John Staber emphasized: "Amphibian pilots should be extremely uncomfortable whenever the gear is down." The all-star panel included: John Staber, Tim Kramer, Ken Lindsay, Art Stifel, and Paul Furnée.

Click here to listen to the panel discussion.

During the announcement of door prizes, Marc Rodstein mentioned that if you're looking for custom embroidered Lake Amphib stuff, you can visit: 

Next up was Jim McManus, the new president of the Seaplane Pilots Association. Jim spoke about SPA's efforts on advocacy across the U.S. on behalf of seaplane pilots and our access to the nation's waterways. Jim is a hull kind of guy, flying what he calls a "baby Lake" (Searey). He was quite moved by the camaraderie and community of Lake owners and operators represented by the LAFC.

Jim encouraged all seaplane pilots to join SPA. He also provided 3 free one-year memberships, and copies of SPA's excellent Water Flying Directory as door prizes for the drawing. In addition, he presented a free 1-year membership to Jill Gardy of Walled Lake, MI, who just earned her pilot's license and is working on her seaplane rating. (Jill is shown here on the right, with new seaplane pilot Jamie Schoepflin, l.)

On a personal note, I strongly recommend joining SPA. They are working hard on our behalf to keep waterways open to seaplanes, and provide great support if you find yourself in a local battle over access. I speak from experience, having gotten involved when the City of Chicago recently proposed to ban seaplanes from within 3 miles of the Lake Michigan shoreline. With SPA's help we were able to put the brakes on this ill-advised proposal. If you need a more selfish reason to join SPA, be aware that Steve Reep's excellent book on Lake flying technique, "Go To Hull", is out of print, but SPA members can download it for free from the members-only section of the SPA website:  You can join online at that site.

Click here to hear Jim's presentation.

After Jim, Paul Furnée spoke for over an hour, answering audience questions on a wide variety of topics, and urged everyone to contact their elected representatives to oppose the user fee proposals currently before Congress. He related personal stories of absolutely crazy and unsafe situations that occur regularly under Europe's onerous user-fee system; things like people landing in IFR conditions after the tower closes to avoid fees; being charged $600 for an in-the-air instrument clearance to a major German airport, etc.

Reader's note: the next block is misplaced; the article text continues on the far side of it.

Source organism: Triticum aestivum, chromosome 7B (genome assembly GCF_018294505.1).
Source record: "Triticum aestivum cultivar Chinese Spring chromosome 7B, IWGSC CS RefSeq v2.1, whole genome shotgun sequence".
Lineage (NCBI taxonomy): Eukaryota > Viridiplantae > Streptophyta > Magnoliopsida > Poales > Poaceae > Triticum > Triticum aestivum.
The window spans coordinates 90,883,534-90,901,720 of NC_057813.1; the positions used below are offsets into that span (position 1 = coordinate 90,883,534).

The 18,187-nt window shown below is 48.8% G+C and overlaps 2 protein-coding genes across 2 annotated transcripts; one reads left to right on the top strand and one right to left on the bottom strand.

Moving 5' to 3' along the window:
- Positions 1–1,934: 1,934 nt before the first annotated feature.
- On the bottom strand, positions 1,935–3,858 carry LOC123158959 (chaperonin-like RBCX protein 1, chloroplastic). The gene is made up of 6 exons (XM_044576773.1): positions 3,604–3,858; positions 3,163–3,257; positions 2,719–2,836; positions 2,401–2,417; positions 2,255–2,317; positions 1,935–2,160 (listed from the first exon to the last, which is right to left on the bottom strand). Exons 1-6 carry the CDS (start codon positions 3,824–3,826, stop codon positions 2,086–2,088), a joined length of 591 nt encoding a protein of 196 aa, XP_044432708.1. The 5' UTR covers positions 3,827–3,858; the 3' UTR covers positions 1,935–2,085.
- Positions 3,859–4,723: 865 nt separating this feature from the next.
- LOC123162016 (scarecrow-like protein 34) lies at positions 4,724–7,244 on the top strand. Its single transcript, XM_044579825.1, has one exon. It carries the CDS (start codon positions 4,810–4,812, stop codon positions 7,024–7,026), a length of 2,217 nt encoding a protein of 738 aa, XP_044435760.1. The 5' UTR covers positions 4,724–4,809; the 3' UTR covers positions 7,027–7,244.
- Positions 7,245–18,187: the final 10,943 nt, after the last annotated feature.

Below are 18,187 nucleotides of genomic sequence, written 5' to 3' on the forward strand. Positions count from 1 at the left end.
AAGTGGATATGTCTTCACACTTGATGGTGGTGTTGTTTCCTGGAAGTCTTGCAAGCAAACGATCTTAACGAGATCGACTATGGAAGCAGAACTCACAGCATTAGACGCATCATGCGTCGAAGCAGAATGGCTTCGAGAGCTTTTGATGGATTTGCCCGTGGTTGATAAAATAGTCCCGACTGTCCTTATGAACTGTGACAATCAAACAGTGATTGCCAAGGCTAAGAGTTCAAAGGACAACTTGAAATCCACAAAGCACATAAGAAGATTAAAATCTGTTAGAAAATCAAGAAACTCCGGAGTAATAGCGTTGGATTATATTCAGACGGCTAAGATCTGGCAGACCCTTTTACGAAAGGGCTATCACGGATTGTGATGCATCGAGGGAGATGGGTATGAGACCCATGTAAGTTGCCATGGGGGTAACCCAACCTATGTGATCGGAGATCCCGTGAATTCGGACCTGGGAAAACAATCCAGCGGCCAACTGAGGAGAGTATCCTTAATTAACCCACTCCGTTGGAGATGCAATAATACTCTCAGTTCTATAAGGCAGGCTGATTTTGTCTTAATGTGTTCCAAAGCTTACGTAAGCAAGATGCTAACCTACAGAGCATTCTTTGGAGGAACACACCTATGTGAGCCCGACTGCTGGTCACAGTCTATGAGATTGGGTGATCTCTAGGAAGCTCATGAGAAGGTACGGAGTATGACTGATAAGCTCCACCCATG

Some of the other topics Paul touched on:

  • The declining service provided by the FAA to GA, including the difficulty in getting field approvals on repairs
  • Wheel bearing life
  • Maintenance of hydraulic systems
  • Landing on the hull in snow
  • Landing on unprepared surfaces (e.g. emergency landings; do them wheels-up on most anything other than pavement)
  • Aux. fuel pump usage
  • Using GPS speed measurements for water operations (keep step taxiing at or below 30 kts)
  • Fuel bladders and filters

You can hear Paul's whole presentation by clicking here.

After the seminars, the wind was too high for practice work for me, so a group retreated to the Harbor Side for lunch (this time via car, see earlier posts.)

Late in the afternoon, I drove to the airport to putter around in N8012D, cleaning and organizing things. As the sun got low, there were some beautiful scenes on the ramp. A few shots appear below.

Tomorrow: Morning flying--hopefully the wind will still be strong, just a little less than today.


Ramp Panorama